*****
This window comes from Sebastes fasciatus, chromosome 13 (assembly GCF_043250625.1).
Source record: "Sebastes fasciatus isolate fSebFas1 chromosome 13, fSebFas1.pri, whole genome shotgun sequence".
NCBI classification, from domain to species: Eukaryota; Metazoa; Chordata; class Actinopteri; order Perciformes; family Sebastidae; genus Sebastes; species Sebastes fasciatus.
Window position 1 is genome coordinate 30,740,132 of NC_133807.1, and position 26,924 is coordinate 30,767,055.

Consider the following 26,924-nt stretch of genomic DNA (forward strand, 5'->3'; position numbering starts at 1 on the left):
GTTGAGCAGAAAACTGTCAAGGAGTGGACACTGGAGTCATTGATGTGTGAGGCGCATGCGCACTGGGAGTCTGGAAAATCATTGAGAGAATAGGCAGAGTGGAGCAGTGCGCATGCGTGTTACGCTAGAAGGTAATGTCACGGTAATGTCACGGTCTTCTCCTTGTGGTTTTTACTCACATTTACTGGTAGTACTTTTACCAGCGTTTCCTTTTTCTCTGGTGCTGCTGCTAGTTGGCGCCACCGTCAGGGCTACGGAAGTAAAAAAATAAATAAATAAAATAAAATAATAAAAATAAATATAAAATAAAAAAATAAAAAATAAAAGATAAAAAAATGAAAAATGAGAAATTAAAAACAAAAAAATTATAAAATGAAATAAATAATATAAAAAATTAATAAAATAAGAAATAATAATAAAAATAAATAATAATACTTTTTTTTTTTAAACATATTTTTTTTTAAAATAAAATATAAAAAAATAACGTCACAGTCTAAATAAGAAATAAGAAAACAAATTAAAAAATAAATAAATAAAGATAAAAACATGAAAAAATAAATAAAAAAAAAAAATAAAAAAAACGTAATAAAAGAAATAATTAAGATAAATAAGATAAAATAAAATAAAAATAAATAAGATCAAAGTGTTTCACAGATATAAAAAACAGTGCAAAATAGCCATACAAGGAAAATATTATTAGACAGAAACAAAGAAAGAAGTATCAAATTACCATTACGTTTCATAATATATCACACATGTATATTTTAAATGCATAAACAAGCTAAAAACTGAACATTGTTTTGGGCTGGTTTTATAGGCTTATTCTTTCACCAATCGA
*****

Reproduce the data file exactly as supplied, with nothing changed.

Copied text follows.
This window comes from Sebastes fasciatus, chromosome 13 (assembly GCF_043250625.1).
Source record: "Sebastes fasciatus isolate fSebFas1 chromosome 13, fSebFas1.pri, whole genome shotgun sequence".
NCBI classification, from domain to species: Eukaryota; Metazoa; Chordata; class Actinopteri; order Perciformes; family Sebastidae; genus Sebastes; species Sebastes fasciatus.
Window position 1 is genome coordinate 30,740,132 of NC_133807.1, and position 26,924 is coordinate 30,767,055.

Consider the following 26,924-nt stretch of genomic DNA (forward strand, 5'->3'; position numbering starts at 1 on the left):
GTTGAGCAGAAAACTGTCAAGGAGTGGACACTGGAGTCATTGATGTGTGAGGCGCATGCGCACTGGGAGTCTGGAAAATCATTGAGAGAATAGGCAGAGTGGAGCAGTGCGCATGCGTGTTACGCTAGAAGGTAATGTCACGGTAATGTCACGGTCTTCTCCTTGTGGTTTTTACTCACATTTACTGGTAGTACTTTTACCAGCGTTTCCTTTTTCTCTGGTGCTGCTGCTAGTTGGCGCCACCGTCAGGGCTACGGAAGTAAAAAAATAAATAAATAAAATAAAATAATAAAAATAAATATAAAATAAAAAAATAAAAAATAAAAGATAAAAAAATGAAAAATGAGAAATTAAAAACAAAAAAATTATAAAATGAAATAAATAATATAAAAAATTAATAAAATAAGAAATAATAATAAAAATAAATAATAATACTTTTTTTTTTTAAACATATTTTTTTTTAAAATAAAATATAAAAAAATAACGTCACAGTCTAAATAAGAAATAAGAAAACAAATTAAAAAATAAATAAATAAAGATAAAAACATGAAAAAATAAATAAAAAAAAAAAATAAAAAAAACGTAATAAAAGAAATAATTAAGATAAATAAGATAAAATAAAATAAAAATAAATAAGATCAAAGTGTTTCACAGATATAAAAAACAGTGCAAAATAGCCATACAAGGAAAATATTATTAGACAGAAACAAAGAAAGAAGTATCAAATTACCATTACGTTTCATAATATATCACACATGTATATTTTAAATGCATAAACAAGCTAAAAACTGAACATTGTTTTGGGCTGGTTTTATAGGCTTATTCTTTCACCAATCGA